5 things I wish I knew in first year

By: Maria Kartali (BSc Biomedical Sciences)

Starting uni can be quite daunting, everything is new, and you don’t know what to expect. Although it is a fun adventure, there are times you might feel alone and quite lost. Having been through that I decided to compile a list of a few things I wish I knew in my first year.  

I thought I would start with the usual ‘Everyone is on the same boat as you’ and ‘Everyone is looking to make friends.’ 

But while that is true and everyone truly is looking to make friends, I am sure it is something you have all heard about 500 times.  

So instead the first piece of advice I will give you is:  

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From Tehran to Newcastle

By: Shayan Safaei

I would like to start this by emphasising that I was not paid by Newcastle University to shower them with compliments here. This is me genuinely sharing my experience of studying the BSc Biomedical Genetics (Hons) at Newcastle as an international student.

I chose Newcastle as it was the best affordable university/city to study medical genetics with the centre for life and northern genetics hub located there, and I had been fascinated by some of their published research. On my first visit to the city, I found Newcastle very green, friendly, and peaceful. I was pleasantly surprised by how nice ‘Geordies’ were, and I am proud to call myself an ‘honorary Geordie’ now as a graduate.

A view of Kings Gate, photo by me. ~2016
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Best Kept Student Study Spots

As a prospective or 1st year student, or even a 2nd year who’s had the joy of online teaching for the majority of your university experience, then this post is for you! With the help of some friends and fellow blog interns, I’ve come up with a few of the best study spots in Newcastle. Whilst you may have heard of some of these, there are some hidden gems that I’ve discovered that I’m kindly sharing with the rest of the student cohort…so please don’t swarm my favourite study spots all at once!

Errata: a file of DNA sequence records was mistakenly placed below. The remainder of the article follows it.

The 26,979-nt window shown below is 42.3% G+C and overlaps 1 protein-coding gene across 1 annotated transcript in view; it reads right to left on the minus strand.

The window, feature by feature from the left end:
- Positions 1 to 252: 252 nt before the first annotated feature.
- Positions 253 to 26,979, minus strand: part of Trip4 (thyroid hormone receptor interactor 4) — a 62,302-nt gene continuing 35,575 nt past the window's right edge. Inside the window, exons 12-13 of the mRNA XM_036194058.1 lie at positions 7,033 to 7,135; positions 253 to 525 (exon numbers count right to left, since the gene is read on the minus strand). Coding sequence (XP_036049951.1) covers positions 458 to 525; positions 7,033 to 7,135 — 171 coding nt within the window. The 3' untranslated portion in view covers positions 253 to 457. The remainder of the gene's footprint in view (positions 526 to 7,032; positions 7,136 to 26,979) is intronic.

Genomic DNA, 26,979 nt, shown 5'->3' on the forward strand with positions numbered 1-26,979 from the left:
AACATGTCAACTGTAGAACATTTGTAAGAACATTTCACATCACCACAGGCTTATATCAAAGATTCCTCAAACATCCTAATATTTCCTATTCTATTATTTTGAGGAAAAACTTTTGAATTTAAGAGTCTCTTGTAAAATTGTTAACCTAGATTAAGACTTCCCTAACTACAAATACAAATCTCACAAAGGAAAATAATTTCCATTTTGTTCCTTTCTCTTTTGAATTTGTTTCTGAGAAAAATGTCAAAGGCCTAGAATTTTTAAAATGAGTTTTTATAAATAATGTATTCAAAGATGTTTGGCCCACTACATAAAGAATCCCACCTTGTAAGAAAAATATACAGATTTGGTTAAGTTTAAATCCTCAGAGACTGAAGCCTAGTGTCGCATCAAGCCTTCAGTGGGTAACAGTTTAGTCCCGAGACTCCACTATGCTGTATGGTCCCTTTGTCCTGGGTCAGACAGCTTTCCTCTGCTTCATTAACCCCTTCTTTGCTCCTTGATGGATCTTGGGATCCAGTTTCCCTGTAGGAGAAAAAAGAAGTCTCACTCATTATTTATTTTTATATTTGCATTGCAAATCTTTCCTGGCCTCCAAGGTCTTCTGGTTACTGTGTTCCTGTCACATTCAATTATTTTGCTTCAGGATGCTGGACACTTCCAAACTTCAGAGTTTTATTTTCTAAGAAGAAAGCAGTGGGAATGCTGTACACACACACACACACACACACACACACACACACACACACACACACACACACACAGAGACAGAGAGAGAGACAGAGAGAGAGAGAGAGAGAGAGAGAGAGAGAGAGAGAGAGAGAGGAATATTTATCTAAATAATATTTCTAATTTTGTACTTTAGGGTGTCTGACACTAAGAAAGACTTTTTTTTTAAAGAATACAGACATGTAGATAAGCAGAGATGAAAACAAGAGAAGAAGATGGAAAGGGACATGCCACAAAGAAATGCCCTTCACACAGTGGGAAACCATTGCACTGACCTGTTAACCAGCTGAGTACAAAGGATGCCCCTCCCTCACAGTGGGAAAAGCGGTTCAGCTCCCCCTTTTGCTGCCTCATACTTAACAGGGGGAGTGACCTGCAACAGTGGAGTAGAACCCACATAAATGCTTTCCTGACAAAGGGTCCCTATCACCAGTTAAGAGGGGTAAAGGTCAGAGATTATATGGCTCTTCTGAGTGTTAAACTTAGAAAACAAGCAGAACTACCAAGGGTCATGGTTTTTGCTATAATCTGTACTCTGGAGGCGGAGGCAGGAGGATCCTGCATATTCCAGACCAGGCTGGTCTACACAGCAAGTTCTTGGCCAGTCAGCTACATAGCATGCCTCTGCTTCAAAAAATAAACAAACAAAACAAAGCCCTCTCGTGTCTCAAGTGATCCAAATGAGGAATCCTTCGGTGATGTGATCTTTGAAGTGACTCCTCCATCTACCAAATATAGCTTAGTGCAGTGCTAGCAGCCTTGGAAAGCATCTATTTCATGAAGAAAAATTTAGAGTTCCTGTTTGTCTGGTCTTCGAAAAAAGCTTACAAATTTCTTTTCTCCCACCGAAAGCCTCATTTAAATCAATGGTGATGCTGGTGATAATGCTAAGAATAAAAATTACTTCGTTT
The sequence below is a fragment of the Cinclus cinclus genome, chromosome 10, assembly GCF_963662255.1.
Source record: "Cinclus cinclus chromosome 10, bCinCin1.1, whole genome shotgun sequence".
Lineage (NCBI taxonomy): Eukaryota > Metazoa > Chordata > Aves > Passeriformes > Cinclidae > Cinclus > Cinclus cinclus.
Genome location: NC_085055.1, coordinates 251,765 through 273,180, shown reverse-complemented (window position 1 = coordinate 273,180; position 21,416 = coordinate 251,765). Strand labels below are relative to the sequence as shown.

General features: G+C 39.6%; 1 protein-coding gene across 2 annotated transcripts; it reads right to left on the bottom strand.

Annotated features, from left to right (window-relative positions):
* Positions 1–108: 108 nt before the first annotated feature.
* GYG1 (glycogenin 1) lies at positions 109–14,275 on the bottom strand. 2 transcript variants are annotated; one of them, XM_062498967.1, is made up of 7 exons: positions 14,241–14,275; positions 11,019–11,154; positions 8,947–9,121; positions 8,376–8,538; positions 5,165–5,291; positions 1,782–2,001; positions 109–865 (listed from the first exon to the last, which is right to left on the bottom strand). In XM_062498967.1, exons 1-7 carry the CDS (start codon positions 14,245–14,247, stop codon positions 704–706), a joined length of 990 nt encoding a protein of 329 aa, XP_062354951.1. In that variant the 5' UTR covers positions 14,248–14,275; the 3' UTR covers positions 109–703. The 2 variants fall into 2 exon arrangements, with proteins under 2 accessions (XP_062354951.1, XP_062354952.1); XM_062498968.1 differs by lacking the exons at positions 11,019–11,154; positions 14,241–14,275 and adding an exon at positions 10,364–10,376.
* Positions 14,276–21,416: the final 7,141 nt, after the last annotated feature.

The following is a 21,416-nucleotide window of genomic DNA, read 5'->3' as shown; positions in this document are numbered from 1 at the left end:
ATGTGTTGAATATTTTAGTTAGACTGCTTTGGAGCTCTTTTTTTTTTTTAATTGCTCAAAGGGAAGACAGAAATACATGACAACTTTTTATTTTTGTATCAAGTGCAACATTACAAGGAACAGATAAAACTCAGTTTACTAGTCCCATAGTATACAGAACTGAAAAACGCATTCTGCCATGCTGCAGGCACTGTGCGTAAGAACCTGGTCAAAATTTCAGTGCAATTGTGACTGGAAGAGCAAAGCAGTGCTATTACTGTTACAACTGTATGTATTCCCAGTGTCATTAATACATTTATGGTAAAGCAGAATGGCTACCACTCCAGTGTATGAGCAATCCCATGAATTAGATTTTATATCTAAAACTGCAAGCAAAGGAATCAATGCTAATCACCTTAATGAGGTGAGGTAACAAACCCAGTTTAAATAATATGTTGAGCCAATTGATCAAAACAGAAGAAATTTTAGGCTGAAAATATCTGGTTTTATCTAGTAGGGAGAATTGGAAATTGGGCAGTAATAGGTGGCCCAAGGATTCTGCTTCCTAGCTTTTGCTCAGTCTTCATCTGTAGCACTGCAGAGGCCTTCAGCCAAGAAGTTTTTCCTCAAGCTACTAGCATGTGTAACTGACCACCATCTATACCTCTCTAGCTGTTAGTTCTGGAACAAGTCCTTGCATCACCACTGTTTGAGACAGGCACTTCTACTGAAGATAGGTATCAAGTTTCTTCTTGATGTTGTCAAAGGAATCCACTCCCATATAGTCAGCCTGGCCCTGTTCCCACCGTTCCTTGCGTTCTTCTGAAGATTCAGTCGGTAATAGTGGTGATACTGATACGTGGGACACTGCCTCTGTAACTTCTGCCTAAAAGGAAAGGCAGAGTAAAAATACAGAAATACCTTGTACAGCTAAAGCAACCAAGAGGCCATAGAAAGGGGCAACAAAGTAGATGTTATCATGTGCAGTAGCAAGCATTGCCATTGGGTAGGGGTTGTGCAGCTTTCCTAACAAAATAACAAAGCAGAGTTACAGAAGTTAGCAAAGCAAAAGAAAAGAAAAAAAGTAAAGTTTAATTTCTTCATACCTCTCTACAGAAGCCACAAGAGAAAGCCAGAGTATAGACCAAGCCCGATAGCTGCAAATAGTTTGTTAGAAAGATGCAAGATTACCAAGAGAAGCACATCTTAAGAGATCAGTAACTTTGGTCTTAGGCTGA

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Homesickness – Going home? Or not?

By: Caroline Elaine

It is very normal to feel homesick after being away from home for quite a long time. We miss our parents’ home-cooked meals, our never-ending quarrels with our siblings, our childhood best friends, the celebrations with our large families and friends, the happiness, the bickering, and the feeling of being at home. And here we are, in a new place and environment, trying to adapt and make new friends while also pursuing our education, goals, and dreams. 

If you live in or near Newcastle, you are lucky! It is easier for you to go back home or for your parents to visit you. However, if you are an international student like me, who spends a day or two traveling by plane to get to Newcastle, going back home is complicated, especially during the pandemic because the rules for traveling to the UK and our home country are constantly changing. 

If you are not returning home, remember to call your family frequently and spend time bonding with them. But if you aren’t going back, here are some ideas you can do if you aren’t going home for the holidays and some things you should do if you are.  

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Look on the sunny side! It’s Easter!

We can all agree it’s been an eggs-hausting term (brace yourself, I have so many egg puns it’s not even bunny!), but we’ve made it through the dark winter mornings and January blues, and Easter is finally in sight! Some of you might be desperate for this break, I for sure am, and some of you might be desperate for a month of exam prep and catching up on lectures…but it’ll come as no surprise to you that I am once again preaching about balance!

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Become a Productivity Powerhouse By Elysia Marrs